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Quarantine During Coronavirus Dangerous for Domestic Violence Survivors

While social distancing by way of home quarantine is the way to go to prevent the spread of the coronavirus, it can also prove to be dangerous for domestic violence survivors. What has become a mandate in cities all over the world, quarantine unfortunately keeps victims trapped with their abusers. 

Deputy Executive Director of the United Nations Women Anita Bhatia told TIME magazine that while the UN supports the need for social distancing and isolation, “we also recognize that it provides an opportunity for abusers to unleash more violence.”

According to the World Health Organization, one out of three women in the world experience physical or sexual violence in their lifetime. Women are the majority of survivors but those in the LGBTQ community also face increased rates of domestic violence.

Data from the World Health Organization found that in times of natural disasters and crisis, the rate of gender-based violence is elevated. Axios.com found the number of domestic violence cases reported to the local police in China tripled in February, as compared to the number of cases reported at the same time last year. February was a time of mandated quarantines for all in China.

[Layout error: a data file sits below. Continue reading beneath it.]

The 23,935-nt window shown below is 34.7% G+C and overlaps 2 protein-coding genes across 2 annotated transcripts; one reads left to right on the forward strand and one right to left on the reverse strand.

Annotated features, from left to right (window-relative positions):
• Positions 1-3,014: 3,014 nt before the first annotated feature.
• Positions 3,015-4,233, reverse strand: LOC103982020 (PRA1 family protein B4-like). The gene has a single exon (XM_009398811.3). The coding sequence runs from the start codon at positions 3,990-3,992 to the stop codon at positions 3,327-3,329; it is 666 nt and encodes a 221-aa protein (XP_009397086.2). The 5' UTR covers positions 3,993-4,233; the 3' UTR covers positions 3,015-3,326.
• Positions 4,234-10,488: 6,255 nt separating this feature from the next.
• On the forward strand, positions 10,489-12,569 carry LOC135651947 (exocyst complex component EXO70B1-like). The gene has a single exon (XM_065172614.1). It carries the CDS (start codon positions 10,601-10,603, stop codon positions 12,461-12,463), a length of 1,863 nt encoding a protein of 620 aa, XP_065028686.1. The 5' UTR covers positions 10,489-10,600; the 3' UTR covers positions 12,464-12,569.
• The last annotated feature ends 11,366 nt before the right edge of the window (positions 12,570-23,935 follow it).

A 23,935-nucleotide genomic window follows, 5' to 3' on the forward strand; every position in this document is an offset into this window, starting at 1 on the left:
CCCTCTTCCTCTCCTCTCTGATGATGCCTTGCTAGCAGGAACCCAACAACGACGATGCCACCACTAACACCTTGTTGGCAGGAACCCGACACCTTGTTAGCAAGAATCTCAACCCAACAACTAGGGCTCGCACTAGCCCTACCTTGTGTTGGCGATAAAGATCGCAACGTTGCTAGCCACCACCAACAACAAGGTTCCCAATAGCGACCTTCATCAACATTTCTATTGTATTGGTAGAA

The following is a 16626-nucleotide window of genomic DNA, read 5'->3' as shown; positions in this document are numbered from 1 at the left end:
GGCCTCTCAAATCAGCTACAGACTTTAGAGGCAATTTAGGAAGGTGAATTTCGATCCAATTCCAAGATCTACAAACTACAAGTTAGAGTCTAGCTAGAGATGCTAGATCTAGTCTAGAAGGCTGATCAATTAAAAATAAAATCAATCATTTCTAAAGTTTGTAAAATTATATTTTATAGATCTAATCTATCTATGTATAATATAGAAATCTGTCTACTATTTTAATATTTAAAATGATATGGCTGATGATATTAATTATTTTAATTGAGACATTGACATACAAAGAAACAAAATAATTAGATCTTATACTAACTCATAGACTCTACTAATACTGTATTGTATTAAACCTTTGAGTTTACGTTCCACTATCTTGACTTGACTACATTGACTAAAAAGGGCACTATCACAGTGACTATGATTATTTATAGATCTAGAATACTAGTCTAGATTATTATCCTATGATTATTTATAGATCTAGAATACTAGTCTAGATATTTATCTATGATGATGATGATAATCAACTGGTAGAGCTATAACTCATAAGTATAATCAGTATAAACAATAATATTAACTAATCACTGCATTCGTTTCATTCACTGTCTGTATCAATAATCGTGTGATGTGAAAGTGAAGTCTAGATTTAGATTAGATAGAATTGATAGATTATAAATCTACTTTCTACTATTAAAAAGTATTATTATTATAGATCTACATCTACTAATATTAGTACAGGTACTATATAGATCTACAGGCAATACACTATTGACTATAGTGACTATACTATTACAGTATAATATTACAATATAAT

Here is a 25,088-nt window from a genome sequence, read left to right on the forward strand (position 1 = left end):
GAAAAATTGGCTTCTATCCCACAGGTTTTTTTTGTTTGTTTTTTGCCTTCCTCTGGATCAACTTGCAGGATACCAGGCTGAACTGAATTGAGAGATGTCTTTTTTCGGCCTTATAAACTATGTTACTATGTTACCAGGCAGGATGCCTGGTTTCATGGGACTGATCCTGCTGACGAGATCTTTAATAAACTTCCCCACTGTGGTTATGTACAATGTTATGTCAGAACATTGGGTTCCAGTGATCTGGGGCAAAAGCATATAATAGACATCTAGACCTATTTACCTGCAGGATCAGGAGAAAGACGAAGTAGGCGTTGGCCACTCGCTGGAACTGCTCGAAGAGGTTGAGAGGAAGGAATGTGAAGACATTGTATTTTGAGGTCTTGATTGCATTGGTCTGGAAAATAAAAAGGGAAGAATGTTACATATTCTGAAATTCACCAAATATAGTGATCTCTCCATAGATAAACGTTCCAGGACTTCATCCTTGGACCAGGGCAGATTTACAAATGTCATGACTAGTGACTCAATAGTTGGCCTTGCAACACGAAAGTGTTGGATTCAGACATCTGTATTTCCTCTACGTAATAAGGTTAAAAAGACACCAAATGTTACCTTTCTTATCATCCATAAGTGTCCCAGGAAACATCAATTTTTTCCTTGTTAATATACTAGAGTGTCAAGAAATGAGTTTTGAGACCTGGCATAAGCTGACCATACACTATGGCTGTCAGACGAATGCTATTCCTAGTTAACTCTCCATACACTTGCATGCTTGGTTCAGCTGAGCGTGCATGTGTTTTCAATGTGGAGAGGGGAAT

According to a TIME magazine article, the usual resources for help, shelters and social services, are limited as “health systems are overloaded, making it more difficult for victims to get access to medical care or therapists.” Budget cuts due to a likely recession also puts survivors at risk. 

For survivors, the coronavirus pandemic has led to a lack of options for a way out. Many are afraid to seek medical treatment after experiencing physical abuse for fear of being exposed to the virus at a hospital, many who were saving money to escape are now faced with layoffs, cutting off their only source of financial means, and many cannot seek refuge at their elderly parents homes as to not risk potential exposure to them.

CEO of the National Domestic Violence Hotline Katie Ray-Jones told TIME, “We are in uncharted territories in terms of what survivors are going to experience.”

 

Read more from TIME on domestic violence during the coronavirus pandemic, as well as this article from USA Today.

And if you are experiencing domestic violence, you can go to the National Domestic Violence Hotline's website, call the 24/7 hotline at 1-800-799-SAFE (7233) or text to LOVEIS to 22522.

 

 

 

 

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